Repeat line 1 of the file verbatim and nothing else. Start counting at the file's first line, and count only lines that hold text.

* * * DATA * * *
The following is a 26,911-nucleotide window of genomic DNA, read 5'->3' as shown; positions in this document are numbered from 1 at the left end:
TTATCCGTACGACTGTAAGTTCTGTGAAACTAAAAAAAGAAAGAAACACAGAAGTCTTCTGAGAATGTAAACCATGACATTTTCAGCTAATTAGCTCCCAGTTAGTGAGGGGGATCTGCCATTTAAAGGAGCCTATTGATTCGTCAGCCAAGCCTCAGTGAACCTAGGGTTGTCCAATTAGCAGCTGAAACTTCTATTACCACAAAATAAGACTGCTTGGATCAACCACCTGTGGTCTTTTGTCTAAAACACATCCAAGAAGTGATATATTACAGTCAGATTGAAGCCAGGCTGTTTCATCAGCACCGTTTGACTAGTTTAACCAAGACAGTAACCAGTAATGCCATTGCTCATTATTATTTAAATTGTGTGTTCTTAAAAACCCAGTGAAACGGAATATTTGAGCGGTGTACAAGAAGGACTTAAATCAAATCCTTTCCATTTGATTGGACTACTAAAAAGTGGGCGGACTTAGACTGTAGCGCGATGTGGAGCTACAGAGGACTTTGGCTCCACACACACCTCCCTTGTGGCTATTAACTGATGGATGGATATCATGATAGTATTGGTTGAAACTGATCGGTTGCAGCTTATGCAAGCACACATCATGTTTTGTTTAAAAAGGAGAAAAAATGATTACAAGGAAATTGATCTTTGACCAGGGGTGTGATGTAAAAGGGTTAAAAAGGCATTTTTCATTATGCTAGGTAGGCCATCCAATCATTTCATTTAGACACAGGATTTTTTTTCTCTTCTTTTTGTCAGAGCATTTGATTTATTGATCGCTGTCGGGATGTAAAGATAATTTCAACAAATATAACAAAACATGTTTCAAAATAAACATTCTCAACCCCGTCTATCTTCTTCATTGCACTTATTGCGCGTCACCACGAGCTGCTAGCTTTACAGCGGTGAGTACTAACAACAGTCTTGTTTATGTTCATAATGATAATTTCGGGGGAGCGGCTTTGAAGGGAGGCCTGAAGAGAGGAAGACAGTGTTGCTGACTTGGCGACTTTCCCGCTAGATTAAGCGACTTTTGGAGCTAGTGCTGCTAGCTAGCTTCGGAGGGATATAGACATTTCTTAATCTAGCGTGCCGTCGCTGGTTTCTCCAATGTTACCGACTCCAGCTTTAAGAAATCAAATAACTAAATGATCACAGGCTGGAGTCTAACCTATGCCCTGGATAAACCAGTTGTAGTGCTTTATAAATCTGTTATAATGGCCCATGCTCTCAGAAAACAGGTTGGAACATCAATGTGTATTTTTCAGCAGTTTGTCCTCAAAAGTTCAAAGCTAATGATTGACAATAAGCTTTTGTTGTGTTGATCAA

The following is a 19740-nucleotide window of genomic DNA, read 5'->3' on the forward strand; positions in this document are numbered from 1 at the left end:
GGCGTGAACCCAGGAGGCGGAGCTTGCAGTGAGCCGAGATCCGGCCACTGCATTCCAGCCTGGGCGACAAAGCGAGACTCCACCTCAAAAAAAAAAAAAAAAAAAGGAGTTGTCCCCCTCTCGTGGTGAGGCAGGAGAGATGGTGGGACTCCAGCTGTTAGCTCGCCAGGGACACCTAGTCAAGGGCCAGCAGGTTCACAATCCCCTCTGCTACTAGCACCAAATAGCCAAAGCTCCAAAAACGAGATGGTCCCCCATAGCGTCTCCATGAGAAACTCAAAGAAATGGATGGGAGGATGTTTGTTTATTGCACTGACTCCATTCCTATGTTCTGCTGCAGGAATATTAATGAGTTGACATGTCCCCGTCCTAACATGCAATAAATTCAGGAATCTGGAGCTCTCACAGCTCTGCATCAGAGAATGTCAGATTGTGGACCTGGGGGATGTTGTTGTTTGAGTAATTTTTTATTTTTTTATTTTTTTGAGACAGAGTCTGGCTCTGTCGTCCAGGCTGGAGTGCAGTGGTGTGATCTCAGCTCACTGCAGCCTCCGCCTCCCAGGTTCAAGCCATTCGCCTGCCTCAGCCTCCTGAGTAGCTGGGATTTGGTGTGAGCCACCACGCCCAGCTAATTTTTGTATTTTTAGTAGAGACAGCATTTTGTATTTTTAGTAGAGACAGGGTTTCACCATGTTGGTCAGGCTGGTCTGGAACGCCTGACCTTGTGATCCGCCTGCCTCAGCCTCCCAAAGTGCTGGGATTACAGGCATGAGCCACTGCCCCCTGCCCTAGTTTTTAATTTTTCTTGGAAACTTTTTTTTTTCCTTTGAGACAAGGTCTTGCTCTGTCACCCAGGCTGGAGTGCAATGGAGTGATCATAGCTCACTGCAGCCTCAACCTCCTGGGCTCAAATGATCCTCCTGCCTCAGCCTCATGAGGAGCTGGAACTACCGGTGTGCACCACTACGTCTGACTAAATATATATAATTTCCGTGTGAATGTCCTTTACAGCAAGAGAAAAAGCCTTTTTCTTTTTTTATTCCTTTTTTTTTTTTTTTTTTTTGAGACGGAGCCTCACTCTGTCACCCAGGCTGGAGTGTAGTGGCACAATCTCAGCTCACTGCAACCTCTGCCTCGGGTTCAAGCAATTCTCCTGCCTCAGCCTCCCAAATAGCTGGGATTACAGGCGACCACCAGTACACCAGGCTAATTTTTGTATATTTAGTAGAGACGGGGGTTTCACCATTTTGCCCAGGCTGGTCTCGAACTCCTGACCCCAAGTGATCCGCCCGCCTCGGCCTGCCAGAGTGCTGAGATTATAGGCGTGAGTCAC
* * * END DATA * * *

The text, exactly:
The following is a 26,911-nucleotide window of genomic DNA, read 5'->3' as shown; positions in this document are numbered from 1 at the left end: